Harold & Kumar is easily the strongest of the three, though it’s still not worth going out of your way to see. Interestingly, even though it’s blatantly non-realistic H&K does provide a romantic complication for its lead and a reasonably clever resolution, something totally missing in The Girl Next Door. The H&K filmmakers go from non-sequiturs to gag-reflex gags to almost-elaborate set pieces with a true comic sense and nicely pitched performances by Kal Penn and John Cho.

On the other hand Starsky & Hutch misfires pretty much from the start. Instead of reworking the material, Phillips and his writers really just made a long episode of the TV show with a few winks and nudges to show that they’re ironic and comic. Except that why not just watch the show and add your own ironic comments? Really, even if you're humor-impaired you couldn't do any worse and it would also be much shorter. But then Phillips made the lame Old School and a Phish documentary so he’s clearly not the brightest bulb in Hollywood. (Though I do like somebody's completely oblivious comment on the IMDB that the original 1975 TV show was in an age before terrorism. Of course, I instantly imagine a movie where Starsky and Hutch have to clean up a fragment of the Baader-Meinhof gang loose in California to hook up with the Weather Underground.)

Friday, March 4, 2005

10 Things I've Done That You Probably Haven't

Mine are pretty mundane compared to many in the blogosphere but:


1. talked to James Brown’s parole officer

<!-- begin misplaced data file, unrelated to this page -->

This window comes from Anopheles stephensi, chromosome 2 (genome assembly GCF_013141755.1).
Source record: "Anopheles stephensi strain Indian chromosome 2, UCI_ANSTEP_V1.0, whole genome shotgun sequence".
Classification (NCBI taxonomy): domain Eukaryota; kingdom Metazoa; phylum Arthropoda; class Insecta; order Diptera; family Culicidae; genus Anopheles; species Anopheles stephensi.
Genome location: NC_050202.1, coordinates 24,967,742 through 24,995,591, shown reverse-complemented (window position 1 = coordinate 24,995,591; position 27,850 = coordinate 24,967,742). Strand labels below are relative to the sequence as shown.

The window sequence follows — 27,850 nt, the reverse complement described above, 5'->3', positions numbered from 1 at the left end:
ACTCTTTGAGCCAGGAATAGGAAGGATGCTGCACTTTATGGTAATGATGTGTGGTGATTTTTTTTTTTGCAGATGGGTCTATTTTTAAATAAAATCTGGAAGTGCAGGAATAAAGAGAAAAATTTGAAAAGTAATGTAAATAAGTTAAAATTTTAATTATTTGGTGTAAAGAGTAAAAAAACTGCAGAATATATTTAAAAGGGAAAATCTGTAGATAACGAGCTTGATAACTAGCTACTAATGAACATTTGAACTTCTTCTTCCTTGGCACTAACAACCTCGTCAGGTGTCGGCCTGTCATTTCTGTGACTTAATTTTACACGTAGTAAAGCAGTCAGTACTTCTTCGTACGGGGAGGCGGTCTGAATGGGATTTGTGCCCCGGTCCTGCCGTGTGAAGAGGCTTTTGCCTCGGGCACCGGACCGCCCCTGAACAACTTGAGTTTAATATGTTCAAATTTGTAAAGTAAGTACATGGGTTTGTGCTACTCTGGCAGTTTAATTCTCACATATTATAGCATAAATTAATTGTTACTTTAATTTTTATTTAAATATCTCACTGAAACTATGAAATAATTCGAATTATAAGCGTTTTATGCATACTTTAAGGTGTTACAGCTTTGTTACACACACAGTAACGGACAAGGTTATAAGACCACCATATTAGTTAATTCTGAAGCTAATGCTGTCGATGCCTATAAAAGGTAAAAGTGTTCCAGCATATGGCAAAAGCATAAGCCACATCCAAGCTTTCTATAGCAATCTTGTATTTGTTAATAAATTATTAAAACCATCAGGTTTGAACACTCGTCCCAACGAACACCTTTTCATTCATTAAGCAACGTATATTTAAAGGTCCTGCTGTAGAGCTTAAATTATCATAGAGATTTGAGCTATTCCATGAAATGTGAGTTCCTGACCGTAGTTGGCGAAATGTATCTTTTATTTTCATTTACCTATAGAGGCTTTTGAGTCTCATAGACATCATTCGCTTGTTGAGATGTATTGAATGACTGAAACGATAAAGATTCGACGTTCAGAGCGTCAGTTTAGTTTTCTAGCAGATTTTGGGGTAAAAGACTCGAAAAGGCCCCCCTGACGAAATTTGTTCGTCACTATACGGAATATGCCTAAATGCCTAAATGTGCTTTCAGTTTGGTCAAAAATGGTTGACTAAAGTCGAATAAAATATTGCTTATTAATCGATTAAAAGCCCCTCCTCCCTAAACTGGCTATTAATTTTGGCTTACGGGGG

2. watched four movies in theatres in a single day

3. on that same theme: had three blood tests in one day (everything turned out fine)

4. followed the Tiananmen Square protest march in D.C.

5. boarded a commercial flight by waving at the pilot and having him open the plane door

6. shaken hands with George Wallace (I was about 12 and not proud of it then or now)

7. published a political expose that resulted in death threats, smashed car windows, phone taps and an FBI investigation (admittedly it was college politics involving spoiled frat boys but otherwise real enough)

8. received 90 free CDs in one month (the main perk for being a music critic)

9. played music on a radio show that prompted somebody to phone claiming the station was off the air (a Merzbow track) and another that had somebody walk into the station and offer $10 if I would break the record in half (Killdozer’s cover of “Sweet Home Alabama” and I didn’t take the offer)

10. contributed artwork to Greil Marcus’ Lipstick Traces